Keep it Simple and Straightforward

First of all, no one has the time or energy to read hundreds of pages of your business plan. A lengthy plan also makes it pretty unlikely that you will review it annually. Keep it short and simple, and get to the point. Bullets and charts can get your content across easily and make it reader-friendly.

Know Your Audience

As with presentations and sales, it is a good idea to know who your investors and business partners will be. Keep the language simple if your investors do not follow the lingo of your industry. This is especially true if you have a scientific or complex business plan.

Pick the Right Format

Not all businesses have the same needs or information. Choose a format that can bring out the unique aspect of your business. Check out the SBA’s types of plans such as a traditional or lean format that can convert what you need to in an easy to understand manner.

Working on a Business Plan? Check out our 2019 Business Plan Program and Competition Pitch Panel on June 12, 2019, from 8:30 am –  Click here for additional information including eligibility requirements and application.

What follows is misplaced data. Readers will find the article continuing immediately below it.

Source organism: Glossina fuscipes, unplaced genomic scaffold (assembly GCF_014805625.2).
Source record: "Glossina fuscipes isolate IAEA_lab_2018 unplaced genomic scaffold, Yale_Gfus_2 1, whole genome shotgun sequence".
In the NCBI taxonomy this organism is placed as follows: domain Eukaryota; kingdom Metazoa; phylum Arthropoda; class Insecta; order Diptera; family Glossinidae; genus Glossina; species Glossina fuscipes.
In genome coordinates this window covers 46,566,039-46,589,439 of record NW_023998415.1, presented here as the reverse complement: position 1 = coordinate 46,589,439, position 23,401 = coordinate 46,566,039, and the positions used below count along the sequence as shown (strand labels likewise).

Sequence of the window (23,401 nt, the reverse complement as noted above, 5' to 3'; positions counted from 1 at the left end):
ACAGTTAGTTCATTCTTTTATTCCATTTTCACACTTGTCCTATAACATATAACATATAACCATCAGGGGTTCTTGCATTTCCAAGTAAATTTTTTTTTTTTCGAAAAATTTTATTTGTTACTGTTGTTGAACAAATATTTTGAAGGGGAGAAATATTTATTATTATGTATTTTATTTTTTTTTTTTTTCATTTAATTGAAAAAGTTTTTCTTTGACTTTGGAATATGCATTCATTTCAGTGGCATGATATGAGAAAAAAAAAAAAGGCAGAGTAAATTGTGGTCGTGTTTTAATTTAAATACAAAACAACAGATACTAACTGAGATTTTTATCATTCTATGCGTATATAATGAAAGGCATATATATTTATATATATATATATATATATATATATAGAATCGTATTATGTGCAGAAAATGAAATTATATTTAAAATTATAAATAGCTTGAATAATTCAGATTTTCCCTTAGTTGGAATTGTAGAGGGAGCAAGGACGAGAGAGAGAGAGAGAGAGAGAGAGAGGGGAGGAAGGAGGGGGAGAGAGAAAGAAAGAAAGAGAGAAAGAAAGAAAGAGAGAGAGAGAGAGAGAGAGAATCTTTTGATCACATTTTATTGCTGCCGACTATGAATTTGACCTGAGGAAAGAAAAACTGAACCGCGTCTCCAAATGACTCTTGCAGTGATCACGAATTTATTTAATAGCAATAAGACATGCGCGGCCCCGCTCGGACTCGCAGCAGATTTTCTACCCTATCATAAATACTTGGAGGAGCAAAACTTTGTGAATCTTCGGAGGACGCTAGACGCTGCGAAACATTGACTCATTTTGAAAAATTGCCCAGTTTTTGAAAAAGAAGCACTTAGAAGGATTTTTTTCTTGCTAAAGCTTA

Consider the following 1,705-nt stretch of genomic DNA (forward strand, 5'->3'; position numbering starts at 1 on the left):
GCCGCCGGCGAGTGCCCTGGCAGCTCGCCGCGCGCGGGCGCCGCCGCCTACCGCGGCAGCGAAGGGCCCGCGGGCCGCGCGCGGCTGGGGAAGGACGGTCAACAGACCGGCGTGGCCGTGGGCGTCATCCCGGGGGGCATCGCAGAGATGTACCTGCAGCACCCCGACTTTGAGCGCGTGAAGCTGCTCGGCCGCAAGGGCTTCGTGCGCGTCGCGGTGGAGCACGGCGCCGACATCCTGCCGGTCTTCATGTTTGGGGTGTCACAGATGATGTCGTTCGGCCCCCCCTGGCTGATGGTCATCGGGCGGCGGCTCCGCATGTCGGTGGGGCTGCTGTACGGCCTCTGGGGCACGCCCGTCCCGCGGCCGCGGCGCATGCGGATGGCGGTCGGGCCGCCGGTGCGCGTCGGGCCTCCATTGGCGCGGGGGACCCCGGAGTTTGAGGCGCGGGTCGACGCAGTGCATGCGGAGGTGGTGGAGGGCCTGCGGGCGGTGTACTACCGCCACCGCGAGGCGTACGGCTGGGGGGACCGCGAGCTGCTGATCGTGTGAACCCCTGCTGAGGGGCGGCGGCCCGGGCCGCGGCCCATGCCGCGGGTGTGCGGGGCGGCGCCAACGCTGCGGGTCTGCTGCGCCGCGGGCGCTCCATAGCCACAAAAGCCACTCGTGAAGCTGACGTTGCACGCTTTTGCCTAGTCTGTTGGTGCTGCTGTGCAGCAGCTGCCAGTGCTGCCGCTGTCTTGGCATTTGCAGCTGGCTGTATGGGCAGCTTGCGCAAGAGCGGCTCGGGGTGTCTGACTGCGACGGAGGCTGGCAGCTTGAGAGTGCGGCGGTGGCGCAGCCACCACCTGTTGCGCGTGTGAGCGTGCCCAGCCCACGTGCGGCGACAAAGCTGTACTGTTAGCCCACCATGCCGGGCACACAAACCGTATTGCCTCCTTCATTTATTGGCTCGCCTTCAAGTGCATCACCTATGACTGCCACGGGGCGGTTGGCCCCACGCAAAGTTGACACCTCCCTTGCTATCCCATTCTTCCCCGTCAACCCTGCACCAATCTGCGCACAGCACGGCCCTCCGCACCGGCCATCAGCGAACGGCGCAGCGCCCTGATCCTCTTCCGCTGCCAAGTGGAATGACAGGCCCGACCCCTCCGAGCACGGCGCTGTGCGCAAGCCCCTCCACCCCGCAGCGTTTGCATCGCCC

Bookkeeping for Small Businesses

Who keeps the books for your business? You know the dreaded invoicing, receiving, payables, reconciling, filing, general ledgers, liabilities, budgets, and reports. Many small businesses do not have a dedicated accountant or financial manager to take care of these tasks, which means that, often times, the job falls to a business leader or owner.

Chances are, if you are an entrepreneur, you have some grasp of handling the books and have been doing some aspect of it while your business has been growing. As your business evolves, however, the job of balancing the books and taking care of the bills or payroll gets more complicated.

That’s why Enterprise Center is offering Business Owners and Startups a seminar entitled “Bookkeeping Fundamentals for Small Business.” Every Tuesday and Thursday from 6-9pm, from May 21 to June 6, you can learn the basic steps of setting up and keeping track of your money in a simple, accurate manner that works for you.